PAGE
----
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Homeowners insurance policies with flood coverage are hard to find. A consumer can pretty well assume that any standard policies he considers will not cover flood damage. Flooding is such a devastating kind of damage—not only ruining contents but fostering mold that requires a damaged home to be taken back to its studs.
The flooding we are talking about is from an external source—a river rising out of its banks, a sea that has been blown ashore by hurricane winds, torrential rainfall that has gathered and swirled along a street to dump itself in a basement. Water that touches the ground before it enters a home will not trigger a homeowners insurance claim.
Insurers figured out that if they insured many homes for this kind of grievous flooding, they would be exposing themselves to many expensive claims. Their response was to raise premiums for flood policies so high that most people chose to forego the coverage—even homeowners whose properties were located in flood plains.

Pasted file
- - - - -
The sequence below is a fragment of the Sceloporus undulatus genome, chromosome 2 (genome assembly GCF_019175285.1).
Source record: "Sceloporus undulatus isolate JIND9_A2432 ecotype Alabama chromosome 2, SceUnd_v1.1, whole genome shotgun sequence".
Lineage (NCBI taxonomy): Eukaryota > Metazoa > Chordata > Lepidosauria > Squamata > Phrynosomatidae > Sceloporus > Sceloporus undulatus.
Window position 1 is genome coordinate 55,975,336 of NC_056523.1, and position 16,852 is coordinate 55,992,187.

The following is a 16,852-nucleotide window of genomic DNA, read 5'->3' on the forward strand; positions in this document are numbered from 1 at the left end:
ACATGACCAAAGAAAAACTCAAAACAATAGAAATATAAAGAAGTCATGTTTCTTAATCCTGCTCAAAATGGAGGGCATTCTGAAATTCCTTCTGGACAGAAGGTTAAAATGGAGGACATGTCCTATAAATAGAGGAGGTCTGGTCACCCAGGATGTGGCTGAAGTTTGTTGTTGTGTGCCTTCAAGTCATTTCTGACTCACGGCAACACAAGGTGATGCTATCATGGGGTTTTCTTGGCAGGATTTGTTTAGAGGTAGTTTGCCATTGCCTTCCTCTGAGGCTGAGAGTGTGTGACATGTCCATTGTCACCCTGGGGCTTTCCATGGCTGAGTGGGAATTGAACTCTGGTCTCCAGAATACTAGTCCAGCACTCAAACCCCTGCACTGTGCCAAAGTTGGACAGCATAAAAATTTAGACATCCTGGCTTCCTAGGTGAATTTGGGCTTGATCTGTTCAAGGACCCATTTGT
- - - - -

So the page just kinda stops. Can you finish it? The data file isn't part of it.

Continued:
Insurers weren’t being selfish when they jacked up rates for the coverage. They were being realistic. If they had to pay out all their money after a widespread flood, they would have to close their doors. They chose to operate their agencies with the clear intent of staying in business—and many, many homeowner policyholders are glad they did.
Congress stepped in several decades ago, offering subsidized insurance through the National Flood Insurance Program. The NFIP’s standard flood insurance coverage is $250,000 for the structure and $100,000 for contents. Structures built in flood zones must have flooding coverage, and home builders are discouraged from building in such areas.
A few commercial insurers have non-standard homeowners insurance policies with flood coverage for customers who insist on it—and can afford it. The more affordable option is to buy a NFIP policy through a participating insurer. Because the insurance is backed by the federal government, premiums for it shouldn’t vary much from company to company.
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